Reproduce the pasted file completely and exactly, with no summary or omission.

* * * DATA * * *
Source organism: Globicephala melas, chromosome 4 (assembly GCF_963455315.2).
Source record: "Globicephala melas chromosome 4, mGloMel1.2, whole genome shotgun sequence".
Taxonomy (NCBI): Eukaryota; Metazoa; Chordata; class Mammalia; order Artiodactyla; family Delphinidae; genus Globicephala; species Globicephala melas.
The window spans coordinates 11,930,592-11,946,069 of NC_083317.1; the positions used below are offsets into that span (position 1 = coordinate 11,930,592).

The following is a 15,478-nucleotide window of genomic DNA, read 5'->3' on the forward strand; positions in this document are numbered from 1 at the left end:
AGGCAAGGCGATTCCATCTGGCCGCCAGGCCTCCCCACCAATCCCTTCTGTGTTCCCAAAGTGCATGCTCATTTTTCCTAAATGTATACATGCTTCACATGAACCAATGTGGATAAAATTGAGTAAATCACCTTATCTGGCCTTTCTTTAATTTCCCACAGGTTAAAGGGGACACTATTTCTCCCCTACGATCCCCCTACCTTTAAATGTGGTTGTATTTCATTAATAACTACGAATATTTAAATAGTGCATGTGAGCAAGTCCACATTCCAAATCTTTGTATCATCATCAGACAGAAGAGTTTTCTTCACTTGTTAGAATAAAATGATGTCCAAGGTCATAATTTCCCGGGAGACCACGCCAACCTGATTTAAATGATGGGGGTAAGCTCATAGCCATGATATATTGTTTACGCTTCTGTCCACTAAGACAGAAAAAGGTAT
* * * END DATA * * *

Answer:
Source organism: Globicephala melas, chromosome 4 (assembly GCF_963455315.2).
Source record: "Globicephala melas chromosome 4, mGloMel1.2, whole genome shotgun sequence".
Taxonomy (NCBI): Eukaryota; Metazoa; Chordata; class Mammalia; order Artiodactyla; family Delphinidae; genus Globicephala; species Globicephala melas.
The window spans coordinates 11,930,592-11,946,069 of NC_083317.1; the positions used below are offsets into that span (position 1 = coordinate 11,930,592).

The following is a 15,478-nucleotide window of genomic DNA, read 5'->3' on the forward strand; positions in this document are numbered from 1 at the left end:
AGGCAAGGCGATTCCATCTGGCCGCCAGGCCTCCCCACCAATCCCTTCTGTGTTCCCAAAGTGCATGCTCATTTTTCCTAAATGTATACATGCTTCACATGAACCAATGTGGATAAAATTGAGTAAATCACCTTATCTGGCCTTTCTTTAATTTCCCACAGGTTAAAGGGGACACTATTTCTCCCCTACGATCCCCCTACCTTTAAATGTGGTTGTATTTCATTAATAACTACGAATATTTAAATAGTGCATGTGAGCAAGTCCACATTCCAAATCTTTGTATCATCATCAGACAGAAGAGTTTTCTTCACTTGTTAGAATAAAATGATGTCCAAGGTCATAATTTCCCGGGAGACCACGCCAACCTGATTTAAATGATGGGGGTAAGCTCATAGCCATGATATATTGTTTACGCTTCTGTCCACTAAGACAGAAAAAGGTAT